Petra: Romancing the Ruins
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The sky clears on a dark December afternoon to reveal the wonders of an ancient kingdom.
We arrive at Petra on a cold and wet December afternoon with the sombre grey sky threatening to play a complete spoilsport. My husband suggests we check into one of the hotels in the town of Wadi Musa (or the Valley of Moses), just next to Petra, and wait for the skies to clear. I am reluctant, as we don’t have much time and waiting in a hotel way up in the valley might mean we will end up seeing less than half of this historical place. Sensing my hesitation, our driver, a young Jordanian with a crisp American accent, asks: “Are you hungry?” to which we nod. We have heard about traditional Bedouin hospitality and wonder if he is going to take us to a local restaurant to taste the mansaf (Jordan’s national dish, made of lamb cooked in a yogurt sauce and served with rice). Instead, he drives us down the winding tracks to the base of Petra near the Movenpick Hotel. “This street has some nice bars and some of the best pizza in the world,” he says. “Weird, huh?” As we sit in a restaurant called Seven Wonders of the World tucking into some of the most delicious pepperoni pizza we’ve had in ages, the afternoon sky suddenly changes to a golden yellow. We can’t believe our luck, and quickly prepare to make our way into the principal city of ancient Nabatea.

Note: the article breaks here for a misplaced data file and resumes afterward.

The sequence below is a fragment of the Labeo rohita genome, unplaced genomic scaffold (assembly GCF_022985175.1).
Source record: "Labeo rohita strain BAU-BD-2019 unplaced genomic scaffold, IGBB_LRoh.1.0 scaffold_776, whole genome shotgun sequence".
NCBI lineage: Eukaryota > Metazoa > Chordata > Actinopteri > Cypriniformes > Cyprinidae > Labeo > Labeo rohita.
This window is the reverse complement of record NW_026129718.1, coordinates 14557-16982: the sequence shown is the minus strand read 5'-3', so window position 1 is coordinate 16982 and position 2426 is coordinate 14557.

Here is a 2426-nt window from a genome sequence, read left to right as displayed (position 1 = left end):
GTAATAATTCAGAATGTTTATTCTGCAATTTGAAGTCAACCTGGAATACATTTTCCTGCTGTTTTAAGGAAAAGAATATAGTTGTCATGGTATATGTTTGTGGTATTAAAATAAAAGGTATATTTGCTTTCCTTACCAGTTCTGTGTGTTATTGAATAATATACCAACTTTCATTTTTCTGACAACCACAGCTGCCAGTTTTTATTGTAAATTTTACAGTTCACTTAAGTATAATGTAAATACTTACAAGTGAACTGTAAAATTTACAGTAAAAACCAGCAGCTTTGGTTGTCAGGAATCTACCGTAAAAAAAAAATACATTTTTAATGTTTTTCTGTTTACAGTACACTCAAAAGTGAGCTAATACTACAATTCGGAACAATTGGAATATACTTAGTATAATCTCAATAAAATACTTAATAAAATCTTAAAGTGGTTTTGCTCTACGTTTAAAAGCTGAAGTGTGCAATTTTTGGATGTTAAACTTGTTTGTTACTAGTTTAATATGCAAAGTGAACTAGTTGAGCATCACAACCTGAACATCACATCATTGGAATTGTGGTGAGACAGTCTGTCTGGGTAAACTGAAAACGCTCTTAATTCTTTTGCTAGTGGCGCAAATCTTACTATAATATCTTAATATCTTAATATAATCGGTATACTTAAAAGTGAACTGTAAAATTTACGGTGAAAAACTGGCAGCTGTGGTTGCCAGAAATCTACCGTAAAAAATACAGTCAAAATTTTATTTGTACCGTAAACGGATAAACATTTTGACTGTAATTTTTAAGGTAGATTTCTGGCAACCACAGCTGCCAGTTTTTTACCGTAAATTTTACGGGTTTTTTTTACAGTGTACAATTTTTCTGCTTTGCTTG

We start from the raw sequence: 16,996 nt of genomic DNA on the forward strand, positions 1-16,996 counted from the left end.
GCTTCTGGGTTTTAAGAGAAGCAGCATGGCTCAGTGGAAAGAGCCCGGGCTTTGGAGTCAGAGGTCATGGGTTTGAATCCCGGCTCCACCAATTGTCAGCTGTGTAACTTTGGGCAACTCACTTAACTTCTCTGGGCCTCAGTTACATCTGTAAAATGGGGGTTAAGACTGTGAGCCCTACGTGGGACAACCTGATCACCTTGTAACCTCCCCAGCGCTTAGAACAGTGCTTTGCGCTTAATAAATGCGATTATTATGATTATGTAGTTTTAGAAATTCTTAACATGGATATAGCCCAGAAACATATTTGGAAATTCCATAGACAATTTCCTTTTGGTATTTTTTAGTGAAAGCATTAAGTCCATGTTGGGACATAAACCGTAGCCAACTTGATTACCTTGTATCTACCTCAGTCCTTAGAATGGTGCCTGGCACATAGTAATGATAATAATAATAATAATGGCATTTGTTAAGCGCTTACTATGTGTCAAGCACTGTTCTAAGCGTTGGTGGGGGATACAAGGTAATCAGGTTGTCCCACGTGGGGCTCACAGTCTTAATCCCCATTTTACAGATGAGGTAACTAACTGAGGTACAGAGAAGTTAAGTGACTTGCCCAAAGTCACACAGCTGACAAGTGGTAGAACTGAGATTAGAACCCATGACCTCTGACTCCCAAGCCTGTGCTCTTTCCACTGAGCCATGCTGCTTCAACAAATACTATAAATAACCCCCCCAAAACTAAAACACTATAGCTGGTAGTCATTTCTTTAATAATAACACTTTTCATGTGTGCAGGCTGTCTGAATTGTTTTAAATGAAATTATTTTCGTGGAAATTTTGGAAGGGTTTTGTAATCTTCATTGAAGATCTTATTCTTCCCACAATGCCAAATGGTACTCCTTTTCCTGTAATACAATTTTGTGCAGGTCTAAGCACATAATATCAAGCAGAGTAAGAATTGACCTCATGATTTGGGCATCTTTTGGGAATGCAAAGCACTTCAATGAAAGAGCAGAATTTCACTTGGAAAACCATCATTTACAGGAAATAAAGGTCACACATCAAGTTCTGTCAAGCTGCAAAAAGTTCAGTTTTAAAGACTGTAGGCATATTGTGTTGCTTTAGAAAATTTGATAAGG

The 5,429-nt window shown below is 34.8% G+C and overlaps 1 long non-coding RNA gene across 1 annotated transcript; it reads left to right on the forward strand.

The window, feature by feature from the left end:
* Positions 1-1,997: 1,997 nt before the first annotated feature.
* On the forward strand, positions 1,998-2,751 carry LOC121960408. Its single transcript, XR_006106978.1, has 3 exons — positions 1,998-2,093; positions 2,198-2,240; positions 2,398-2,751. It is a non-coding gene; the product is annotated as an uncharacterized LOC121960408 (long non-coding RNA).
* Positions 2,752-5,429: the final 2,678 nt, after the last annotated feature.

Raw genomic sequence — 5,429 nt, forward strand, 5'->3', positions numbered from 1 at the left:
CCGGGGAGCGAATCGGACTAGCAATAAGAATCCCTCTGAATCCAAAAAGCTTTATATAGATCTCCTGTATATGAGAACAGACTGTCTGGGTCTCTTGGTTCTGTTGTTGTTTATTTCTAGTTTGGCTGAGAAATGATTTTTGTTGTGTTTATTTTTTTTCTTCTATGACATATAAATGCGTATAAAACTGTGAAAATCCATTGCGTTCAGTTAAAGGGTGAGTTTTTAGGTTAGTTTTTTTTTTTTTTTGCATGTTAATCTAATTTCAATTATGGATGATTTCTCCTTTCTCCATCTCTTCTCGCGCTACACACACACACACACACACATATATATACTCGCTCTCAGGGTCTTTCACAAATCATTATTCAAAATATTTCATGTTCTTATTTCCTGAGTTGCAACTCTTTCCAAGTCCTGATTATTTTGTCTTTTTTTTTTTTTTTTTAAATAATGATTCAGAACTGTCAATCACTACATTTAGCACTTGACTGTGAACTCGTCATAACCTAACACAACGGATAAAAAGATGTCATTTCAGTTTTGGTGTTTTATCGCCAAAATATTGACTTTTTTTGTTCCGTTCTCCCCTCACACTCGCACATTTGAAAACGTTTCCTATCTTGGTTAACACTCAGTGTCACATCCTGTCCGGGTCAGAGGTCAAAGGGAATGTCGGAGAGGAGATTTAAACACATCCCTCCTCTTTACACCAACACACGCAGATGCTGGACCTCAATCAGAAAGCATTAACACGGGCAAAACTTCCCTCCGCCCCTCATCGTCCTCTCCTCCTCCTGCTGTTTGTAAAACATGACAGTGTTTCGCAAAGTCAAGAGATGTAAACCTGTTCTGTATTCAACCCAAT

Petra is located in South Jordan, about 260 km from Amman via the Desert Highway and 280 km via the King’s Highway. The Nabataeans, who occupied it around 312 BC, were in the caravan trade and lavished onto the city all the wealth they possessed. Entry to this World Heritage Site costs 20 Jordanian dinars (JDs) per person and if you wish to hire a guide for four hours, be ready to shell out an extra 35 JDs. As we wait for our guide to take us in, we check out the local shops that cleverly market Indiana Jones souvenirs (the final scenes of Spielberg’s film Indiana Jones and the Last Crusade were shot here) along with other local knick¬knacks like gemstones, scarves, Bedouin jewellery and Dead Sea mud packs. There is even an Indiana Jones café, but we decide to forego that and begin our journey into the past.